Immigrant-origin adults made up 30 percent of all U.S. adults without postsecondary credentials in 2017. Their concentrations, however, were far higher in some states: 58 percent of all adults in California, 43 percent in Nevada and Massachusetts, and 40 percent in Texas and Connecticut.

In all but two states—New Hampshire and Maine—the overall number of immigrant-origin adults has grown faster than the number of adults with only U.S.-born parents since 2000

The MPI fact sheet, Immigrant-Origin Adults without Postsecondary Credentials: A 50-State Profile, and accompanying data snapshots offer a profile of the 100 million U.S. adults without postsecondary credentials, including the 30 million of immigrant origin, focusing on key characteristics that should be taken into account by public and private credentialing initiatives.

“For state and national economies to fully benefit from the untapped potential of immigrant-origin workers, credentialing initiatives will need to be capable of helping participants overcome a range of labor-market challenges, including by building English proficiency and filling gaps in prior education, as well as honing skills in demand in key sectors,” write researchers Jeanne Batalova and Michael Fix.

The state-level data follows the recent release of a national-level report, Credentials for the Future: Mapping the Potential for Immigrant-Origin Adults in the United States, part of a research project funded through a grant from the Lumina Foundation.

You can access the fact sheet here: www.migrationpolicy.org/research/immigrant-origin-adults-postsecondary-credentials-50-states.

And the state-level data snapshots here: www.migrationpolicy.org/sites/default/files/datahub/MPI_USandStateProfiles_AdultsPSCredentials.xlsx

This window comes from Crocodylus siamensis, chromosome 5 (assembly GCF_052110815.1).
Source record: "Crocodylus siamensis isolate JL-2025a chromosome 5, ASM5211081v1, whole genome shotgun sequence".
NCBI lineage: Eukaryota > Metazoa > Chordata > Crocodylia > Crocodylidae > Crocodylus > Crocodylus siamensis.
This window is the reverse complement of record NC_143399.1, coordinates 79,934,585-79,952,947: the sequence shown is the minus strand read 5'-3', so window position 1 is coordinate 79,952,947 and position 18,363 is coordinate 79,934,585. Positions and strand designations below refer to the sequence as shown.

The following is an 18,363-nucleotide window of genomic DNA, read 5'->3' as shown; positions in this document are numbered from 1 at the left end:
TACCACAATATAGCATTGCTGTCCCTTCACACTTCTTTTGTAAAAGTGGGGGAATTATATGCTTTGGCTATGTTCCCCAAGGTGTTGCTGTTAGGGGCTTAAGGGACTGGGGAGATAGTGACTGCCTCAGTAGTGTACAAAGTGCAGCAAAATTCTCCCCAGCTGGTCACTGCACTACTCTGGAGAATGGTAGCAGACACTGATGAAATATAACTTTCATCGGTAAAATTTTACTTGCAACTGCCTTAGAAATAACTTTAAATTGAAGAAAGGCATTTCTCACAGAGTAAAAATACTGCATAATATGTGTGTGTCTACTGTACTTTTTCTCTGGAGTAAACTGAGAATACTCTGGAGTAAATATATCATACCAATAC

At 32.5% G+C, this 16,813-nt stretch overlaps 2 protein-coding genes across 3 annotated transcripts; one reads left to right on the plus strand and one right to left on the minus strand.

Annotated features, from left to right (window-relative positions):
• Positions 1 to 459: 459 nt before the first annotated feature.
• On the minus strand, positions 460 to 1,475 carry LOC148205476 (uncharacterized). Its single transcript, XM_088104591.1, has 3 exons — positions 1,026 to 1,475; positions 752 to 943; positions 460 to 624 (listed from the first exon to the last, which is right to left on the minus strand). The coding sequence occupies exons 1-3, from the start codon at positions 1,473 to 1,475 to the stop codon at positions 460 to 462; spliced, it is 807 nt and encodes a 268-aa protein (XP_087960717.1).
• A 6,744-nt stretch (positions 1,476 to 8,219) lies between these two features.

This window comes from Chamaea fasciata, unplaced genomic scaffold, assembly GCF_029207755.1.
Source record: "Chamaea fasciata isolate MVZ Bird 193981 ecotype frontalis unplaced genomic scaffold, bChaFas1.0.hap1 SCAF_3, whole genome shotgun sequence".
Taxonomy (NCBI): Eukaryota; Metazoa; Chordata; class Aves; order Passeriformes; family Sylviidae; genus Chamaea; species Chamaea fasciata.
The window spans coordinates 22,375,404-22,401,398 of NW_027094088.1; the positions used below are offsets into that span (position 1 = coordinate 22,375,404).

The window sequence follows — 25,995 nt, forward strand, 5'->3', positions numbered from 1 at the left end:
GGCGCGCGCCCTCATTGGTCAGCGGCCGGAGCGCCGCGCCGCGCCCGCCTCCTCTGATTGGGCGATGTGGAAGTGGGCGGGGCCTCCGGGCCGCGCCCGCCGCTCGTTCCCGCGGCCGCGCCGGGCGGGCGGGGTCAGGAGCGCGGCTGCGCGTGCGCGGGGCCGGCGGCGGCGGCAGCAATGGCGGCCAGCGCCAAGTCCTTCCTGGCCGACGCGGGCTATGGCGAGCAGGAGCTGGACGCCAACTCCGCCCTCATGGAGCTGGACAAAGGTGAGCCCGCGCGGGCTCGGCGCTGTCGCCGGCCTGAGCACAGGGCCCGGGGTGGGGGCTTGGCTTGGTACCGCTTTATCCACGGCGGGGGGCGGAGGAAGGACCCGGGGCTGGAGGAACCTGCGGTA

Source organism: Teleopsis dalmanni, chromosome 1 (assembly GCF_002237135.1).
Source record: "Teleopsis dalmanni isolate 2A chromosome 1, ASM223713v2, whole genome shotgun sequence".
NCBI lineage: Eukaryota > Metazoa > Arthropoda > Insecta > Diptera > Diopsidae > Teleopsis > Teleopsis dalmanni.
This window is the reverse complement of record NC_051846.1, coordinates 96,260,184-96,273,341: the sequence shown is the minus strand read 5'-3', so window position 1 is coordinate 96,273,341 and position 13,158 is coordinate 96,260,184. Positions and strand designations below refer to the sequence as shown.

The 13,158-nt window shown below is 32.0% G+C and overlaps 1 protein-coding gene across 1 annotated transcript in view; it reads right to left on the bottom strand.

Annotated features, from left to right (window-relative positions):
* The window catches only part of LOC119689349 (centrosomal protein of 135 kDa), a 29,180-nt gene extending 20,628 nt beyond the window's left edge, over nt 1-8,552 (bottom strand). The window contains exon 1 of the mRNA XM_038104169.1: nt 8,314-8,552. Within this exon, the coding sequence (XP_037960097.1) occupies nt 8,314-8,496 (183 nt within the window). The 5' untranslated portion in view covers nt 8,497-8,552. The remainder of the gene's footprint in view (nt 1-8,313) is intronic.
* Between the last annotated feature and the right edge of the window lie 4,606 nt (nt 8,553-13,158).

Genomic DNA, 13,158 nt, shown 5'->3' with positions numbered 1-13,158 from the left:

Thank you VAACE (Virginia Association for Adult Continuing Eduction) and Jacqueline Chavez, Catholic Charities Diocese of Arlington for forwarding this information

Green line that separates post


Workplace Readiness: Can It Lead to Better Employment and Earnings for Low-Income Adults?

This brief discusses 19 interventions identified by the Employment Strategies for Low-Income Adults Evidence Review (ESER) that featured workreadiness services as their primary employment or training strategy.2 This brief describes work-readiness interventions and their impact on employment and earnings. It also profiles six promising interventions and their impacts in more detail.This brief,by Jacob Hartog, Sarah Wissel, Annalisa Mastri, and Kelley Borradaile discusses 19 interventions identified by the Employment Strategies for Low-Income
Adults Evidence Review (ESER) that featured workreadiness services as their primary employment or
training strategy.2 This brief describes work-readiness
interventions and their impact on employment and
earnings. It also profiles six promising interventions